By ANDREW BOY LE
THE nomination of General Mark Clark to be first United States Ambassador to the Vatican has been noted with keen interest by many of his British war-time colleagues. Lt.-General Sir Oliver Leese, who took over the famous Eighth Army from Field-Marshal Montgomery in 1944, told me: " I know very little about Mark Clark's religious outlook. This was a side of him which was never broached between us. But he was essentially the diplomat-at-war, always considering the larger issues and weighing them against the immediate military advantages.
" He had a really deeply felt sympathy for the Italian people, partly because he was a man of great intelligence, compassion and refined instincts."
General Leese, who had regular dealings with General Clark in the battles which preceded the liberation of Rome, stressed his high personal courage.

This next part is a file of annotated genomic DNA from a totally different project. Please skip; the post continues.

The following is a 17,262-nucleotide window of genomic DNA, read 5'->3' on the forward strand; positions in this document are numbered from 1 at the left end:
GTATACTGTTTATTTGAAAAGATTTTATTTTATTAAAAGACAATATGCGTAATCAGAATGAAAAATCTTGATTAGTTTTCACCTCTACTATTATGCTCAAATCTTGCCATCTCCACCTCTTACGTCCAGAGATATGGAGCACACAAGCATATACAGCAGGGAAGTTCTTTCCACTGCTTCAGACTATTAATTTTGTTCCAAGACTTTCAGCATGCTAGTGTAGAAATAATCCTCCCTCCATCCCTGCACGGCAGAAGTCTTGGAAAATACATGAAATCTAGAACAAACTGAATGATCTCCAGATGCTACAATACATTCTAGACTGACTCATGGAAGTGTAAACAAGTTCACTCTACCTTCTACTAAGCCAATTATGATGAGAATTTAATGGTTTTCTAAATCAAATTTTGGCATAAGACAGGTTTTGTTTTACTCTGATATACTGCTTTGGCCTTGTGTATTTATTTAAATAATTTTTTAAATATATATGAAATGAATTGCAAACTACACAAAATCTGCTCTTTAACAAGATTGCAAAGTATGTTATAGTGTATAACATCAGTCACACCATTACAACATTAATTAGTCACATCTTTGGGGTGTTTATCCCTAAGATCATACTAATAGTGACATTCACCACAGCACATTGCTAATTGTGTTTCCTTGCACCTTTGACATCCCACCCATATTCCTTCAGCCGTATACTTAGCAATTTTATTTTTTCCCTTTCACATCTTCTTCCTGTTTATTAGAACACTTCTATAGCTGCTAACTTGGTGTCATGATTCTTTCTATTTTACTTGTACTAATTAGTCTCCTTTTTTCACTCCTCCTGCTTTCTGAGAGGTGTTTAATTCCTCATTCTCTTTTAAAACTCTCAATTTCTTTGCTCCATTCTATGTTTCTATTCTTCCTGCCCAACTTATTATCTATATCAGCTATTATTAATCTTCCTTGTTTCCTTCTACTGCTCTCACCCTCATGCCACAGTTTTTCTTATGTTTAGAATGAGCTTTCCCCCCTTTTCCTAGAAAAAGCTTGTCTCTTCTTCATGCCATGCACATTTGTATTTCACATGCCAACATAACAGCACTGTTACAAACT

" He would go to all lengths to spare hardship and destruction to non-combatants, and his persistent efforts to save Monte Cassino from air attack are well known.
"His own men liked him, too, because he was a kindly leader who inspired confidence."
COOPERATIVE General Leese, It may be recalled, took part in the Cassino engagement with his American opposite number. Unlike one or two of the more spectacular U.S. Army commanders, General Mark Clark was an exceptionally easy man to work with.
" If Viscount Alexander or any other British senior officer were asked, they would say the same thing: he was always most cooperative." said General Leese.
" Even though he sometimes took the opposite view on a problem, he would never let his viewpoint override his judgment of what was best in the common interest."